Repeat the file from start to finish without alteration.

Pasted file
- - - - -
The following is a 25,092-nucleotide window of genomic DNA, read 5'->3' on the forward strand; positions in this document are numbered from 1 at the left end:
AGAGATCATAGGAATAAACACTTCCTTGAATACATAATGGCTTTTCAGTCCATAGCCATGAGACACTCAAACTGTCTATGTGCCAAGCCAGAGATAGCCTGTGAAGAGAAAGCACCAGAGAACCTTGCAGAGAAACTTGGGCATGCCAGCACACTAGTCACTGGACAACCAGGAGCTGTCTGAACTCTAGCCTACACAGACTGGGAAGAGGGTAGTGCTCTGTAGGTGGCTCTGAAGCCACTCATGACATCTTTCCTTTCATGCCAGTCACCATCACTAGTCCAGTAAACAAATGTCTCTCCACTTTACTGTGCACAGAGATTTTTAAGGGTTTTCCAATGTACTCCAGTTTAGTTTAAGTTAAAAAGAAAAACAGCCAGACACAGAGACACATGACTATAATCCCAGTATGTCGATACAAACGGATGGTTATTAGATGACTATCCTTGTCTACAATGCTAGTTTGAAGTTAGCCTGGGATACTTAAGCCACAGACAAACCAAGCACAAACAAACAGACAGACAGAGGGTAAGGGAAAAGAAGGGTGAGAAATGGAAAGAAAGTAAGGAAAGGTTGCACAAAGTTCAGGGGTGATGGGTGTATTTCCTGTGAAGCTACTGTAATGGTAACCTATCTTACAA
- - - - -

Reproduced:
The following is a 25,092-nucleotide window of genomic DNA, read 5'->3' on the forward strand; positions in this document are numbered from 1 at the left end:
AGAGATCATAGGAATAAACACTTCCTTGAATACATAATGGCTTTTCAGTCCATAGCCATGAGACACTCAAACTGTCTATGTGCCAAGCCAGAGATAGCCTGTGAAGAGAAAGCACCAGAGAACCTTGCAGAGAAACTTGGGCATGCCAGCACACTAGTCACTGGACAACCAGGAGCTGTCTGAACTCTAGCCTACACAGACTGGGAAGAGGGTAGTGCTCTGTAGGTGGCTCTGAAGCCACTCATGACATCTTTCCTTTCATGCCAGTCACCATCACTAGTCCAGTAAACAAATGTCTCTCCACTTTACTGTGCACAGAGATTTTTAAGGGTTTTCCAATGTACTCCAGTTTAGTTTAAGTTAAAAAGAAAAACAGCCAGACACAGAGACACATGACTATAATCCCAGTATGTCGATACAAACGGATGGTTATTAGATGACTATCCTTGTCTACAATGCTAGTTTGAAGTTAGCCTGGGATACTTAAGCCACAGACAAACCAAGCACAAACAAACAGACAGACAGAGGGTAAGGGAAAAGAAGGGTGAGAAATGGAAAGAAAGTAAGGAAAGGTTGCACAAAGTTCAGGGGTGATGGGTGTATTTCCTGTGAAGCTACTGTAATGGTAACCTATCTTACAA